When Control's inaugural issue was published in October, 1988, our first mention of enterprise resource planning's (ERP) ancestor, computer-integrated manufacturing (CIM), was still half a year away. Over the following 25 years, we chronicled the trials and tribulations of bringing the incredible advances in information technology to the complex, cautious and insular world of industrial process control. In commemoration of our 25th anniversary, here's the first in a monthly series describing progress in each of 12 technologies, as written in the first 300 issues of Control magazine.
The Way It Was in 1989
"Today's leading-edge industrial facilities must produce high-quality products at co.mpetitive prices —and do so in an environment that permits unparalleled flexibility," said David W. Brown, then senior departmental manager, Lockwood Greene Engineers in April, 1989. As a result, many businesses have undertaken major revisions their management and operational philosophies. Some of the more progressive in the process industries have adopted CIM strategies and have implemented numerous CIM technologies.
CIM —the orderly integration of computer-based operations throughout a facility—is a major task.
Computer technology has seen dramatic advances in the past 10 years, including the development of plant host computers at financially viable costs and networked personal computers that are integral elements of a CIM architecture. Software has evolved from proprietary, highly customized applications to those which allow a systems integrator to program PLCs and configure DCS systems on a standard PC.
The latest technology to affect process control is networking. Even though CIM projects are customized, there are still standard elements, e.g., PLCs, distributed control systems, host computers, graphic consoles, PC workstations, and management information systems (MIS). Within the past few years, it has become possible to send fast, high-quality data throughout this chain of microprocessor-based devices.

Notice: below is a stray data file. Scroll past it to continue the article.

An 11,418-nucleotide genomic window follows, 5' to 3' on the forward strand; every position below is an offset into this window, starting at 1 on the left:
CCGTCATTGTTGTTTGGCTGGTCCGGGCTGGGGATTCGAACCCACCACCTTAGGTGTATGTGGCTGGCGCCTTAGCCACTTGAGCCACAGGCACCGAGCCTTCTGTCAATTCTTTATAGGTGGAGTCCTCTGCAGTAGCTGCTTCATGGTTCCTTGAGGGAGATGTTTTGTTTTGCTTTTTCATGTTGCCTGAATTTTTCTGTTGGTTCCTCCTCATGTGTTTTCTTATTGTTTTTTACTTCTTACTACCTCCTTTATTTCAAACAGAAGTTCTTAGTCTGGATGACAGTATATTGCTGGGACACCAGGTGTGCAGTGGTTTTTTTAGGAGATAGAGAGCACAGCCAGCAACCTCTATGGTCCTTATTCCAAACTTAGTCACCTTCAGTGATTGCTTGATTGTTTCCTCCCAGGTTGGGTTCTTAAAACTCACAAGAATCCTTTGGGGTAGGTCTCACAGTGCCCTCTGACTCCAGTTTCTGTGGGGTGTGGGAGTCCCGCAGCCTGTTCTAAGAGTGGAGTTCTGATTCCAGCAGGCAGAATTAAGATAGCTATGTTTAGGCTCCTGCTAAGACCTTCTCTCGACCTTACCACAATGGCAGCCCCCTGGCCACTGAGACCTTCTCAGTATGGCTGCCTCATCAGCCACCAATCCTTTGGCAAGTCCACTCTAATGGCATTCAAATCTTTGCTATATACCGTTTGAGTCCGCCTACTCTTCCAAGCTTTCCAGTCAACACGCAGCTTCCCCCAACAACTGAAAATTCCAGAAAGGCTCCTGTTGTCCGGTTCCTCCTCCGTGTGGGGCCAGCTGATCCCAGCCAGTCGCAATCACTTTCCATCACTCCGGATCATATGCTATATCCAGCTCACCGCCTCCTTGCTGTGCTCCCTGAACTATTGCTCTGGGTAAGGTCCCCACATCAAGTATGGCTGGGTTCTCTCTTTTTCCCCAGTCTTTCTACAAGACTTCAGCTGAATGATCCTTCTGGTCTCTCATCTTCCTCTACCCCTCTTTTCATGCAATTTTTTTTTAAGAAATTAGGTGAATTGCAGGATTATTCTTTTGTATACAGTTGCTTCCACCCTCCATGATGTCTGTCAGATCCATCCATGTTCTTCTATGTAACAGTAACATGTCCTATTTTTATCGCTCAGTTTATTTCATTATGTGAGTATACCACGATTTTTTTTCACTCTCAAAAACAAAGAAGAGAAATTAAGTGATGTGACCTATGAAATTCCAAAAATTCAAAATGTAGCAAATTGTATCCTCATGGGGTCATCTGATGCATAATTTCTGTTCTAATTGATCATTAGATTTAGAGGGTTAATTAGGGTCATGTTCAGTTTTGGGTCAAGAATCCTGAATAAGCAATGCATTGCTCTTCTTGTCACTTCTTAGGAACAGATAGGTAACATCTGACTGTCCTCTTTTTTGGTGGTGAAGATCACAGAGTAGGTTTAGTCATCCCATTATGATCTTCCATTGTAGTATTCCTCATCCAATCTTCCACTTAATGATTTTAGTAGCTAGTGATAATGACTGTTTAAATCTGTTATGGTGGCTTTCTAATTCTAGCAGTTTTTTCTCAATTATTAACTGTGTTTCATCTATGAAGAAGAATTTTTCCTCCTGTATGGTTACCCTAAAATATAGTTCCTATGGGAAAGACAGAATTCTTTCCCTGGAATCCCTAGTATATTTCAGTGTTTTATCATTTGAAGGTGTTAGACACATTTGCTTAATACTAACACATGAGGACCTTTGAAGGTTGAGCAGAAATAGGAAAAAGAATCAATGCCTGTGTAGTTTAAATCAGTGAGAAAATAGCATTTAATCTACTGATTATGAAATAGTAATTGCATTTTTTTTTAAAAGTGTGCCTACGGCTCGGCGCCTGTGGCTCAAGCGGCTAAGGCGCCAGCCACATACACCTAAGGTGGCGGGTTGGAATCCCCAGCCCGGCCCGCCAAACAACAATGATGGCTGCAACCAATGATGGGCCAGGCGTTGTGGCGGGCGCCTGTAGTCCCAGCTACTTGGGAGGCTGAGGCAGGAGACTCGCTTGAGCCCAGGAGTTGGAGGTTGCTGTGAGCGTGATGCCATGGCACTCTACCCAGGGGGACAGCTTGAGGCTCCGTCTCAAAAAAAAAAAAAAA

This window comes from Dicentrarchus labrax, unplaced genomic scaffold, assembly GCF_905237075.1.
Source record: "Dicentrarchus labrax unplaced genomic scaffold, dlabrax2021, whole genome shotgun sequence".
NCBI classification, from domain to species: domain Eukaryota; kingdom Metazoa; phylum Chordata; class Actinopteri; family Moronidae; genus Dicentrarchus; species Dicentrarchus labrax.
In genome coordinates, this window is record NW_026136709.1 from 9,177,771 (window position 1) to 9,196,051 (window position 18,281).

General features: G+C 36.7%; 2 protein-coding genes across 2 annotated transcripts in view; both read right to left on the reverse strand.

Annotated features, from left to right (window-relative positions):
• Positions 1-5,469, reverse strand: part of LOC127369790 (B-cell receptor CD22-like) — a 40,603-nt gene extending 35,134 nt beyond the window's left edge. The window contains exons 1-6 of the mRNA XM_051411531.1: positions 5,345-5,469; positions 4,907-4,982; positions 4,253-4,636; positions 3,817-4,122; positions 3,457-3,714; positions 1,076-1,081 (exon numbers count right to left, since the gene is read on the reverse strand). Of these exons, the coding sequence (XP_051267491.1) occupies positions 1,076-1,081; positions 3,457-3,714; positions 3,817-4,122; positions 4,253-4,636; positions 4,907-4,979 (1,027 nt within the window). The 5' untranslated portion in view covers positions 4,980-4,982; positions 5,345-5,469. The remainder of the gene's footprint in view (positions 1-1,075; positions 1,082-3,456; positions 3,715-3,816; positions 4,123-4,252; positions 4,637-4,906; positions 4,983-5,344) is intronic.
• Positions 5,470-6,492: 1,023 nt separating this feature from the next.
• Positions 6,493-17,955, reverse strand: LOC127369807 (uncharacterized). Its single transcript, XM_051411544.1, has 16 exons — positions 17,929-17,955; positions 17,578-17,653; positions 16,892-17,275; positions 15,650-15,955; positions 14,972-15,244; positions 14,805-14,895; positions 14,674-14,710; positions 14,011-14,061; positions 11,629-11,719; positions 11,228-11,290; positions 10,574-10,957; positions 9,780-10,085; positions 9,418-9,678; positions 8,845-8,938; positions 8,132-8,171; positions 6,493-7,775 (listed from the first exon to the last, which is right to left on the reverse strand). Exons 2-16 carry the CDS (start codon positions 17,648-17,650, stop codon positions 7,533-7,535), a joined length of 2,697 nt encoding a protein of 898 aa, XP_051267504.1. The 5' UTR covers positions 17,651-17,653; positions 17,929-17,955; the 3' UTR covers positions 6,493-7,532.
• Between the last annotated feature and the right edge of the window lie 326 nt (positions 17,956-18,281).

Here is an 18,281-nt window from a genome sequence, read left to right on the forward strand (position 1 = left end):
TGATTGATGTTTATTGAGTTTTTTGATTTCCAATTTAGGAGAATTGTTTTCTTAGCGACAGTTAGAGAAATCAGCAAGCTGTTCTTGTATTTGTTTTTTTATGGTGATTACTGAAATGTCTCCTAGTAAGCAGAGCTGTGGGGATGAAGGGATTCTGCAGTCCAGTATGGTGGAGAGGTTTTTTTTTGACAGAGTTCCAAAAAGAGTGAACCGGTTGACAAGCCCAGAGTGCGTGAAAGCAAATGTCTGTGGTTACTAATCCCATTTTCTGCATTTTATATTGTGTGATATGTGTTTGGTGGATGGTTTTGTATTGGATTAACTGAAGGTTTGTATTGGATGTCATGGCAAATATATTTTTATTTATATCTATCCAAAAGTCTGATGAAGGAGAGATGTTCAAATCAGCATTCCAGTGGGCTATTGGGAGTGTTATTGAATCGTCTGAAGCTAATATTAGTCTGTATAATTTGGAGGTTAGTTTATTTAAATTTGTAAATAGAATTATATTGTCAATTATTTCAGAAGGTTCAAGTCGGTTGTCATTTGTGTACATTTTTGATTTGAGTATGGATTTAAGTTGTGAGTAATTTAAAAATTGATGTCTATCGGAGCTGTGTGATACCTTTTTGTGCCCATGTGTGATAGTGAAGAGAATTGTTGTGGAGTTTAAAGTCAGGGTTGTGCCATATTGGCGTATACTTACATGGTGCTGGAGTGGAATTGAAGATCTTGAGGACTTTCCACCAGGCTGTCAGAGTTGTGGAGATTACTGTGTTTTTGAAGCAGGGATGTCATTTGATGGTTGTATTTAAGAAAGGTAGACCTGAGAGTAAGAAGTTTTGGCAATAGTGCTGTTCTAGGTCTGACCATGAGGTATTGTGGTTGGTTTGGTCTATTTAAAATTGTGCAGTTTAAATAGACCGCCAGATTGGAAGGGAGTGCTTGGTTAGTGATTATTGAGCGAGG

"Legacy computer systems offer the greatest resistance to systems integration," said Sam Bansal, then a contributing editor, in "Integrating Process Control with MRP II" (August, 1990). "Differences and redundancies in data definitions and untimely generation and storage of data can make it difficult to effectively communicate data from different systems to each other and to the user."
The accompanying timeline shows how the rise of PC-based and Internet technology, improvements in speed and networking, and standardization of interfaces allowed quantum leaps in enterprise connectivity. That led to increasing interconnection and interaction between control and IT systems, and the virtual—and often painful—melding of the regimes' professional minds.
25 Years Later
Perhaps a sign that we're ready to take enterprise connectivity as granted, at least as it applies to process control, Control's coverage of the topic thins out in the first few years of this decade. In January 2012, Dan Hebert, senior technical editor, simply said, "Implementing this level of connectivity can be very complex, but standards such as OPC, ISA-95 and Business to Manufacturing Mark-up Language (B2MML) can ease challenges. Using these and other standards can provide a vendor-independent format for data exchange, enabling seamless connections among systems from different suppliers."
But it's still not simple. In November 2013, we sum up the situation: "The gap between business-level IT computing and its counterparts on the plant floor is narrowing in many places, but there remain yawning canyons in others," says Jim Montague, executive editor. "Despite the challenges, the Industrial Internet is bringing the benefits of commercial connectivity and collaboration platforms to the realm of manufacturing."